The one that converted me to Marilynne Robinson. Lila is a prequel to Gilead and tells the story of his second wife prior to and including their meeting and marrying. It’s about loneliness, not being able to see yourself clearly and fighting the urge to run away. The prose is beautiful and the story is heartbreaking.



2a.m. at the Cat’s Pajamas – Marie-Helene Bertino

Christmas Eve Eve in Philadelphia. Nine-year-old Madeline’s mother is dead from cancer and her father can’t get out of bed. She’s desperate to sing – at school initially but, better still, at a jazz club. Madeline’s teacher, Sarina, has dinner with her ex-boyfriend to contend with after school ends and Jack Lorca, owner of the Cat’s Pajamas, jazz club, has a relationship with his son which is in need of repair and a police fine that he can’t pay. The day that awaits all three of them is skilfully interwoven in a story that’s equal amounts grit and heartwarming.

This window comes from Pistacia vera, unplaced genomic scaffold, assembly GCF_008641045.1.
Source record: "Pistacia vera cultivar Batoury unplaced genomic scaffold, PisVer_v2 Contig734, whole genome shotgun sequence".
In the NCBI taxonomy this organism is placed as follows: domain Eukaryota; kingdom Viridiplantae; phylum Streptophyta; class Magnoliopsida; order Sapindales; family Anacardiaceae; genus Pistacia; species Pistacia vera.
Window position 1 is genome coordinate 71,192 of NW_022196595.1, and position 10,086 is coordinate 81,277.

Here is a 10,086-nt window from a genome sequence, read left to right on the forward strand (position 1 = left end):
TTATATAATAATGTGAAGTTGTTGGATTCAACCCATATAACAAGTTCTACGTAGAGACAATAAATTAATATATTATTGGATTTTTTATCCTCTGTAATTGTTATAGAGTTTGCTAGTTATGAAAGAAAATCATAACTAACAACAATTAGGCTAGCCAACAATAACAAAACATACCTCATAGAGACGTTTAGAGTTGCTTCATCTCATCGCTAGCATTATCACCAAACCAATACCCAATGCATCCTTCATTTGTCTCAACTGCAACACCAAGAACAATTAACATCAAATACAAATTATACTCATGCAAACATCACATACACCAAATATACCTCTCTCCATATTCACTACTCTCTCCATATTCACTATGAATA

House of Ashes – Monique Roffey

Ashes, nicknamed ‘Books’, is a quiet, studious man with a wife and two children. The novel begins with him at prayer in the commune which he visits for this purpose. The commune is led by ‘the Leader…a huge man, six foot six, with a broad and powerful back and a muscular neck’. He has ‘…three wives, nine children and a hundred fostered sons…’, boys he has rescued from the streets and a life of poverty and crime. He’s also brought together a whole range of people who wouldn’t usually associate with each other, ‘…people from all walks of life’. He tells them that during times of slavery, their spirituality was stolen from them, so rather than converting people, they are being reverted back to the path they should have followed.